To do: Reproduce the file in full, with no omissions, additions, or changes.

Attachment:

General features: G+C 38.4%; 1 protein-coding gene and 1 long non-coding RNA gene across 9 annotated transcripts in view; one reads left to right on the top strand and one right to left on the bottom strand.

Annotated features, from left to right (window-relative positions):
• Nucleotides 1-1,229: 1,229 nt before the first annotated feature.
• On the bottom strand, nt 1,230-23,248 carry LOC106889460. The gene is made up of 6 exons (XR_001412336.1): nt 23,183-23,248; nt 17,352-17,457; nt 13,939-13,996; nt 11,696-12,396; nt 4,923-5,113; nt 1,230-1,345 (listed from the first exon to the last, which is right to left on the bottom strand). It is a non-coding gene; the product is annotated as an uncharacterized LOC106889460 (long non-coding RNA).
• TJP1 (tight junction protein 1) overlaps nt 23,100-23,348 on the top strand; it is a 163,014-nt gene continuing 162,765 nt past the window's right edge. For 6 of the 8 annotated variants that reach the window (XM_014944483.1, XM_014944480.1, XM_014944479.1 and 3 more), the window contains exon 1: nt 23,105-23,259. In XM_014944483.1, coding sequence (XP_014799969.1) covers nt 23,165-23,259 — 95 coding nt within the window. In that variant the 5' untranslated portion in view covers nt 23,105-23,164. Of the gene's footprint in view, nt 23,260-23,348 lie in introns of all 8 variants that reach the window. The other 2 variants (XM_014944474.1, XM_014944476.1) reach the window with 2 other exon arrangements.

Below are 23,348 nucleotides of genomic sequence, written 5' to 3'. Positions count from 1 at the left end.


General features: G+C 38.4%; 1 protein-coding gene and 1 long non-coding RNA gene across 9 annotated transcripts in view; one reads left to right on the top strand and one right to left on the bottom strand.

Annotated features, from left to right (window-relative positions):
• Nucleotides 1-1,229: 1,229 nt before the first annotated feature.
• On the bottom strand, nt 1,230-23,248 carry LOC106889460. The gene is made up of 6 exons (XR_001412336.1): nt 23,183-23,248; nt 17,352-17,457; nt 13,939-13,996; nt 11,696-12,396; nt 4,923-5,113; nt 1,230-1,345 (listed from the first exon to the last, which is right to left on the bottom strand). It is a non-coding gene; the product is annotated as an uncharacterized LOC106889460 (long non-coding RNA).
• TJP1 (tight junction protein 1) overlaps nt 23,100-23,348 on the top strand; it is a 163,014-nt gene continuing 162,765 nt past the window's right edge. For 6 of the 8 annotated variants that reach the window (XM_014944483.1, XM_014944480.1, XM_014944479.1 and 3 more), the window contains exon 1: nt 23,105-23,259. In XM_014944483.1, coding sequence (XP_014799969.1) covers nt 23,165-23,259 — 95 coding nt within the window. In that variant the 5' untranslated portion in view covers nt 23,105-23,164. Of the gene's footprint in view, nt 23,260-23,348 lie in introns of all 8 variants that reach the window. The other 2 variants (XM_014944474.1, XM_014944476.1) reach the window with 2 other exon arrangements.

Below are 23,348 nucleotides of genomic sequence, written 5' to 3'. Positions count from 1 at the left end.